If a provision made by or under this Act is inconsistent with a provision made by or under any other Act that other provision prevails and the provision made by or under this Act is (to the extent of the inconsistency) of no force or effect
Where information relates to a third party, such as a patient, then this information must be made available to that third party Exceptions:
 There is a threat to life or health of the individual or another
 Where information is given in confidence Privacy legislation ***
Intended to enable a medical practitioner to initiate treatment for short-term relief of severe pain
The 8 week period now includes any preceding period of treatment, by other prescribers, which there is reason to believe has occurred - to address the following concerns:
•Prescribing by multiple practitioners at a clinic without any practitioner properly managing the patient
•Fraudulent claims by drug-seeking patients

Where a person claims to be transferring from another clinic or needing a prescription for continuity of ongoing treatment, a permit application should be submitted immediately even if there is no intention to prescribe further prescriptions
So that a genuine patient will not suffer an unnecessary delay, prescribing will not contravene the Act until the permit application is approved or refused The 8 week period
The practitioner who writes a prescription is the person who is responsible under the legislation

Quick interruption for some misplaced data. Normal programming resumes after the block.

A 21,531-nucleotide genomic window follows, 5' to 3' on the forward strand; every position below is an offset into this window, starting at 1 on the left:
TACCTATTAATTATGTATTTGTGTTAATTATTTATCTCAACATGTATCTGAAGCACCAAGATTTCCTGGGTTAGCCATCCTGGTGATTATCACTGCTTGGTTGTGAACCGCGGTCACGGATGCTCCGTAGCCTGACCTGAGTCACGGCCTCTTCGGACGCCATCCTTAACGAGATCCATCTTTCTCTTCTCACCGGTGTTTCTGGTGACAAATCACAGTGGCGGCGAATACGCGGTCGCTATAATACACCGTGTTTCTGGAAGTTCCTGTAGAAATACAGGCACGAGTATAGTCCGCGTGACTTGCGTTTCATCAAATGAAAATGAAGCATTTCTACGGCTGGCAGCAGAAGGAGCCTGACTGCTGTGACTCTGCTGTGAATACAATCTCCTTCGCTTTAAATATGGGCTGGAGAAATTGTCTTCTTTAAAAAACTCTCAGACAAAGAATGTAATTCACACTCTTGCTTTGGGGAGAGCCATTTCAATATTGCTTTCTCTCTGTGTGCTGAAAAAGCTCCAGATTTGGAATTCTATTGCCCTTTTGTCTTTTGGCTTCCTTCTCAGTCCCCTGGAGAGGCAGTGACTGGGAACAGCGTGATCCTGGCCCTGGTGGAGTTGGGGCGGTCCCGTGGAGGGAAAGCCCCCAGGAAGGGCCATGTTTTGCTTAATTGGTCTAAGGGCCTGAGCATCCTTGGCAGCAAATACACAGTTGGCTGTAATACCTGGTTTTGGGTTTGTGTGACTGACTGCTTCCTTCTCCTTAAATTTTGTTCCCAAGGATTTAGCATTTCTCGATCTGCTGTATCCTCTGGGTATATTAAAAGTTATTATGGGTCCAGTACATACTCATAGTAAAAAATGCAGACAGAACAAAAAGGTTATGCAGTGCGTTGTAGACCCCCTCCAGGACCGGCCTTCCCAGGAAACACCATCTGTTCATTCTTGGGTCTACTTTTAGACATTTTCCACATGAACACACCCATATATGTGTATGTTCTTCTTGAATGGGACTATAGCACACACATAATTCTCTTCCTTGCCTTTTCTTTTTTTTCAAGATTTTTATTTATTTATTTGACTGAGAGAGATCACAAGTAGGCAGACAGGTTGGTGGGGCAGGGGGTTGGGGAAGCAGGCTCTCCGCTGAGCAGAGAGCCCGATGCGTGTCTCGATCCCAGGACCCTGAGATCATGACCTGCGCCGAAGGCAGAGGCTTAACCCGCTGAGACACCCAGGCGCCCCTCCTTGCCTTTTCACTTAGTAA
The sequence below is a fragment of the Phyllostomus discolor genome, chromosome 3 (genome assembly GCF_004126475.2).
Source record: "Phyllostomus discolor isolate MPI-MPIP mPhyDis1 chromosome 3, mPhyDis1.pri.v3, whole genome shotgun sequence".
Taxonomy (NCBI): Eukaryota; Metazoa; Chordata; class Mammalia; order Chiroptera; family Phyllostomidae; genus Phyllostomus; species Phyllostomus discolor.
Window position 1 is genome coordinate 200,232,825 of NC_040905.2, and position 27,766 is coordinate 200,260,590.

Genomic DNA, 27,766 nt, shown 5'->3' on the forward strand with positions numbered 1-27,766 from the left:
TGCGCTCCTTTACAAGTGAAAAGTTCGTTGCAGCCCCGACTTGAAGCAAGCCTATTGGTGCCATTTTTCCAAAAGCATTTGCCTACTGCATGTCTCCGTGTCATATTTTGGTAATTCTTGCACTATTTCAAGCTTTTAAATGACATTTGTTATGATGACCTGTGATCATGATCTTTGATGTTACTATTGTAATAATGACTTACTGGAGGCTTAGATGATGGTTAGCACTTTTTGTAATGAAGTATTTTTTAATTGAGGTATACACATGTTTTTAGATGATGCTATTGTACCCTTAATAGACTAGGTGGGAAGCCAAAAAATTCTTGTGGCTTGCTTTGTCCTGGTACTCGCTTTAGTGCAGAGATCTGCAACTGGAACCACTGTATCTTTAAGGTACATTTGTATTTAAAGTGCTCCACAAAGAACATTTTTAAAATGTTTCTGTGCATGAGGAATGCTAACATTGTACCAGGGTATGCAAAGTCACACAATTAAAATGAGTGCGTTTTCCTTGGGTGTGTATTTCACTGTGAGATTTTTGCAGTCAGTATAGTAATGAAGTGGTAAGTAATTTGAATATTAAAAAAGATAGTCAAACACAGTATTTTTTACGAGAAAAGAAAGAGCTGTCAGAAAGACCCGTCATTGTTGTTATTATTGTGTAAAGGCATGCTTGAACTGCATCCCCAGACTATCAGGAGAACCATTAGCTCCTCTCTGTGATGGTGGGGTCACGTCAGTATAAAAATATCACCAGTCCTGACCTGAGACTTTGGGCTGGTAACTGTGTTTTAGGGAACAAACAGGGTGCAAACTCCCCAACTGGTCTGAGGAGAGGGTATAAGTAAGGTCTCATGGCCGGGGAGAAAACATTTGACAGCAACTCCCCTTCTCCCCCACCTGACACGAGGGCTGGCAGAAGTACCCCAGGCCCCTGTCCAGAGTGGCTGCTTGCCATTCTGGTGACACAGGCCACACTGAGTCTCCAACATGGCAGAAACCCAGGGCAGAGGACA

 The fact that another medical practitioner has previously prescribed a drug is insufficient justification for you to do so – an issue that is particular relevant to locums and registrars

 The fact that a specialist recommends or supports prescribing a particular drug (or dosage) does not obviate the responsibility of the person who actually prescribes it Prescribe only for the medical treatment of patients under your care (regulation 8) Writing prescriptions
1.Letters of advice
2.Multiple or repeated letters of advice
3.Please explain letters
4.Personal counselling
5.Formal interview > prosecution?

•Some first-time offenders are prosecuted due to the nature or extent of their contravention(s) Levels of intervention by DPR Date: August 16, 1977
Drugs: As many as 14 different drugs, including codeine and methaqualone, AKA Quaaludes Elvis Presley Date: August 5, 1962
Drugs: Pentobarbital (AKA Nembutal) and chloral hydrate Marilyn Monroe Date: February 11, 2012
Drugs: Cocaine ,marijuana, Benadryl, Flexeril, and Xanax use resulting in accidental drowning in a bath tub

Whitney Houston Date: February 6, 2008
Drugs: Six drugs: oxycodone and hydrocodone, temazepam and diazepam (AKA Valium), alprazolam (AKA Xanax) and doxylamine Heath Ledger Date: June 25, 2009
Drugs: propofol Michael Jackson By. Mano Ariyasinghe. GP Registrar Drug seeking behaviour Useful documents